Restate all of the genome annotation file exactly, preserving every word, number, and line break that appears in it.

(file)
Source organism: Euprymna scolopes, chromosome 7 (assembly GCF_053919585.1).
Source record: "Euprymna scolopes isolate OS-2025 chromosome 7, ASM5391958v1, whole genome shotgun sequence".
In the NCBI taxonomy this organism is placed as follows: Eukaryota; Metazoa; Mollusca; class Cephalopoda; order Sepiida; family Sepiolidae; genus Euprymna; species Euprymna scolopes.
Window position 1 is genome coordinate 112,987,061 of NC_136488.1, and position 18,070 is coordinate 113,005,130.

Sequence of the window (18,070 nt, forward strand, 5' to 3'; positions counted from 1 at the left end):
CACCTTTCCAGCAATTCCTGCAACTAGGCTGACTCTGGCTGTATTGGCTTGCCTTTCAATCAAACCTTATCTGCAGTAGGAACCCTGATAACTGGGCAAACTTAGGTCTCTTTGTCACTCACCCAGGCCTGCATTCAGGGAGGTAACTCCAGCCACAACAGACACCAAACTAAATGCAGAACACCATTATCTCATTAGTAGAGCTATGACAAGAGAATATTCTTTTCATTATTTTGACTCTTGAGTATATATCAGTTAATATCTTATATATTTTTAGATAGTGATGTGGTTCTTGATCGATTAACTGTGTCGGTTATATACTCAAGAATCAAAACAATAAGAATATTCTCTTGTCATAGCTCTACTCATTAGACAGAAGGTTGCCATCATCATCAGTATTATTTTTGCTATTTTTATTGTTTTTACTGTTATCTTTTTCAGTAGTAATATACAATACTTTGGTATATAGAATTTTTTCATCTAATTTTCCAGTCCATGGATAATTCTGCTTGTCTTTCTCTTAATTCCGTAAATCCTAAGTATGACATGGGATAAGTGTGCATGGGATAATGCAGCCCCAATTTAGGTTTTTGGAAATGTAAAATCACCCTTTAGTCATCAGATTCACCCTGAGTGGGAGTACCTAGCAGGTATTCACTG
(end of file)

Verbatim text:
Source organism: Euprymna scolopes, chromosome 7 (assembly GCF_053919585.1).
Source record: "Euprymna scolopes isolate OS-2025 chromosome 7, ASM5391958v1, whole genome shotgun sequence".
In the NCBI taxonomy this organism is placed as follows: Eukaryota; Metazoa; Mollusca; class Cephalopoda; order Sepiida; family Sepiolidae; genus Euprymna; species Euprymna scolopes.
Window position 1 is genome coordinate 112,987,061 of NC_136488.1, and position 18,070 is coordinate 113,005,130.

Sequence of the window (18,070 nt, forward strand, 5' to 3'; positions counted from 1 at the left end):
CACCTTTCCAGCAATTCCTGCAACTAGGCTGACTCTGGCTGTATTGGCTTGCCTTTCAATCAAACCTTATCTGCAGTAGGAACCCTGATAACTGGGCAAACTTAGGTCTCTTTGTCACTCACCCAGGCCTGCATTCAGGGAGGTAACTCCAGCCACAACAGACACCAAACTAAATGCAGAACACCATTATCTCATTAGTAGAGCTATGACAAGAGAATATTCTTTTCATTATTTTGACTCTTGAGTATATATCAGTTAATATCTTATATATTTTTAGATAGTGATGTGGTTCTTGATCGATTAACTGTGTCGGTTATATACTCAAGAATCAAAACAATAAGAATATTCTCTTGTCATAGCTCTACTCATTAGACAGAAGGTTGCCATCATCATCAGTATTATTTTTGCTATTTTTATTGTTTTTACTGTTATCTTTTTCAGTAGTAATATACAATACTTTGGTATATAGAATTTTTTCATCTAATTTTCCAGTCCATGGATAATTCTGCTTGTCTTTCTCTTAATTCCGTAAATCCTAAGTATGACATGGGATAAGTGTGCATGGGATAATGCAGCCCCAATTTAGGTTTTTGGAAATGTAAAATCACCCTTTAGTCATCAGATTCACCCTGAGTGGGAGTACCTAGCAGGTATTCACTG